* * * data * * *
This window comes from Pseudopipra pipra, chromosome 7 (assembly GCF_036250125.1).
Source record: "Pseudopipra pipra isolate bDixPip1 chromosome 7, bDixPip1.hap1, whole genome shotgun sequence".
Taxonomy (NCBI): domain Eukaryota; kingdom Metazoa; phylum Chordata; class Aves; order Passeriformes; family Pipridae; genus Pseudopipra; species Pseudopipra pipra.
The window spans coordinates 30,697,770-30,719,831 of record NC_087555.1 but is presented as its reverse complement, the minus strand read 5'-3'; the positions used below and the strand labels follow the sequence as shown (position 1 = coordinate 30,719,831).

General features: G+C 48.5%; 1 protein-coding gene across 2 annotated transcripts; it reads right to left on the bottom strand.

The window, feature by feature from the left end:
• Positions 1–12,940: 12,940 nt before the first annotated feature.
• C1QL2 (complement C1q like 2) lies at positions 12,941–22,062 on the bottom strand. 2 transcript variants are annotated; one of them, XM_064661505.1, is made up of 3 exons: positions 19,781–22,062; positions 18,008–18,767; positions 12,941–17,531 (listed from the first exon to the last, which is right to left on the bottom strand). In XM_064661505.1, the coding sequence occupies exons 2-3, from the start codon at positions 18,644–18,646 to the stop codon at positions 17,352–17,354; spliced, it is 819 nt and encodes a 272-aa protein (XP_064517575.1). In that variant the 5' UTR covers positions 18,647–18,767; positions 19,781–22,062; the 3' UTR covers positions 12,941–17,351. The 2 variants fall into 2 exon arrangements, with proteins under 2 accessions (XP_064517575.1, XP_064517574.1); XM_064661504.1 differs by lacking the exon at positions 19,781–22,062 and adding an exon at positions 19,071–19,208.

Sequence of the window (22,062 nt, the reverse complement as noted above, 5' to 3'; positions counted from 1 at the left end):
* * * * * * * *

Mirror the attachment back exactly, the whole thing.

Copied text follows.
This window comes from Pseudopipra pipra, chromosome 7 (assembly GCF_036250125.1).
Source record: "Pseudopipra pipra isolate bDixPip1 chromosome 7, bDixPip1.hap1, whole genome shotgun sequence".
Taxonomy (NCBI): domain Eukaryota; kingdom Metazoa; phylum Chordata; class Aves; order Passeriformes; family Pipridae; genus Pseudopipra; species Pseudopipra pipra.
The window spans coordinates 30,697,770-30,719,831 of record NC_087555.1 but is presented as its reverse complement, the minus strand read 5'-3'; the positions used below and the strand labels follow the sequence as shown (position 1 = coordinate 30,719,831).

General features: G+C 48.5%; 1 protein-coding gene across 2 annotated transcripts; it reads right to left on the bottom strand.

The window, feature by feature from the left end:
• Positions 1–12,940: 12,940 nt before the first annotated feature.
• C1QL2 (complement C1q like 2) lies at positions 12,941–22,062 on the bottom strand. 2 transcript variants are annotated; one of them, XM_064661505.1, is made up of 3 exons: positions 19,781–22,062; positions 18,008–18,767; positions 12,941–17,531 (listed from the first exon to the last, which is right to left on the bottom strand). In XM_064661505.1, the coding sequence occupies exons 2-3, from the start codon at positions 18,644–18,646 to the stop codon at positions 17,352–17,354; spliced, it is 819 nt and encodes a 272-aa protein (XP_064517575.1). In that variant the 5' UTR covers positions 18,647–18,767; positions 19,781–22,062; the 3' UTR covers positions 12,941–17,351. The 2 variants fall into 2 exon arrangements, with proteins under 2 accessions (XP_064517575.1, XP_064517574.1); XM_064661504.1 differs by lacking the exon at positions 19,781–22,062 and adding an exon at positions 19,071–19,208.

Sequence of the window (22,062 nt, the reverse complement as noted above, 5' to 3'; positions counted from 1 at the left end):